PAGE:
But there was no way for Diva to know that the traffic light facing West, away from her, was green. It’s called a staggered stoplight.

So here came Diva’s killer from the West in her minivan. She careened left around the corner, probably trying to beat the green light before it changed. If this is how the incident happened, and it appears extremely likely it happened that way, then we can conclude that Diva would not have died that day if the City of Albany had not installed a staggered light at that intersection.

Well, stuff happens, mistakes are made, we learn and we correct our dangerous intersections. Right? Not the City of Albany, that’s for sure. Nothing was done to make the crossing safer, and in November a pedestrian was struck and killed at the very same intersection.

The Deadly Intersection: No Crossing Signals, No Crosswalks, Note The Position Of The Bike And The Body
The Deadly Intersection: No Crossing Signals, No Crosswalks, Note The Position Of The Bike And The Body

Again, we have only the barest of details. The victim was a fellow named Betz, and apparently he had been drinking, although we don’t know how much. And again, this was presented by the police and the media as justification for his death. And no, Mr. Betz’s killer was not charged.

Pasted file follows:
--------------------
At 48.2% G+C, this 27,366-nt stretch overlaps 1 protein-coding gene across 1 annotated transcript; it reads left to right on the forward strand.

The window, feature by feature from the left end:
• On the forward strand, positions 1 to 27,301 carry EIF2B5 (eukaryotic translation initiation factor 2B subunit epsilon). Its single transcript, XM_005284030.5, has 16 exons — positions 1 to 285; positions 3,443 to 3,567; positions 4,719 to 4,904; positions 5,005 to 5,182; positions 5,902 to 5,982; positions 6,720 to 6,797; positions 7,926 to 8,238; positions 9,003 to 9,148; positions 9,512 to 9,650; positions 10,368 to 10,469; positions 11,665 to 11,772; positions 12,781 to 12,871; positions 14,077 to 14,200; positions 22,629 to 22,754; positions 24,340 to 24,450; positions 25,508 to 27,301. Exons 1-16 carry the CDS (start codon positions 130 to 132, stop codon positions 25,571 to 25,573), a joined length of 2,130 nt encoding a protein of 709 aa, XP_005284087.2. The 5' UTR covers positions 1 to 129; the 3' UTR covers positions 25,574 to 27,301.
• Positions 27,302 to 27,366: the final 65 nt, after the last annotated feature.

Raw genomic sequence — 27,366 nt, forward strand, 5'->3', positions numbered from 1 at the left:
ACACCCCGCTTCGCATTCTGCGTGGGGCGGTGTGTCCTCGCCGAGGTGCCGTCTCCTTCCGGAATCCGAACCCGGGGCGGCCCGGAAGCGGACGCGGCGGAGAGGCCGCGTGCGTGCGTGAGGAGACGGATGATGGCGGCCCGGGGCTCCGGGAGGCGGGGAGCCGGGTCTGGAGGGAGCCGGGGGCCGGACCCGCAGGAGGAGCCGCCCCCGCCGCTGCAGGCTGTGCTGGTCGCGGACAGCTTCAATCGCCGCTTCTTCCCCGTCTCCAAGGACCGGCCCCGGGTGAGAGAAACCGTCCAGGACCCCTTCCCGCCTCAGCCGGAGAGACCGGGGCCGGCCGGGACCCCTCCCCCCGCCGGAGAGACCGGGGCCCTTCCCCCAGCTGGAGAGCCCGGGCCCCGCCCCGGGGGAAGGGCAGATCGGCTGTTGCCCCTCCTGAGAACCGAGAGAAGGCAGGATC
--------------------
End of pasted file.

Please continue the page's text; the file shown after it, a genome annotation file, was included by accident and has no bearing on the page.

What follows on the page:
Now, get this report from Channel 9 News:

Police said Betz might have been intoxicated when he walked in front of a Jeep Liberty driven by Ryan Sharter, 21, of Albany. The driver had the green light, but Betz apparently disregarded the pedestrian signal.

What pedestrian signal? There aren’t even crosswalks painted on the pavement. How could the hapless Mr. Betz possibly know that he was strolling into a proven deadly booby trap? Is Channel Nine simply repeating misinformation given out by the police, or is this a deliberate lie on their part?

At least we were told the name of Mr. Betz’s killer, so that’s something. Yet to this very day, the City has not done one single thing to improve the safety of this intersection, no pedestrian signals, no designated crosswalks, no nothing. It sure seems like the City wants pedestrians and bicyclists to die at this intersection.

One thing I can say with absolutely certainty. The City officials do not care if anyone else dies at this intersection.

Mayor Jennings In Lincoln Park This Past Sunday
Mayor Jennings In Lincoln Park This Past Sunday

You see, I got a chance to bring all this up with both Mayor Jerry Jennings and Police Chief Tuffey at the February 6 Council of Albany Neighborhood Associations (CANA) meeting. Why, I asked them, hasn’t the City taken steps to prevent any more deaths at this location?

The Mayor was clearly caught off guard. He responded with a run of politician’s boilerplate, something about traffic planning initiatives that take a look at the whole area. But Chief Tuffey, asked by The Mayor to help him out, made it clear that he considered Mr. Betz to be at fault for his own death because he was intoxicated.

Both of these guys really seem to believe that the public roadways are for automobiles only, and that anything else living or dead is an obstruction. Here, listen for yourself:

Mp3 link, February 6 CANA meeting, about 3 minutes long.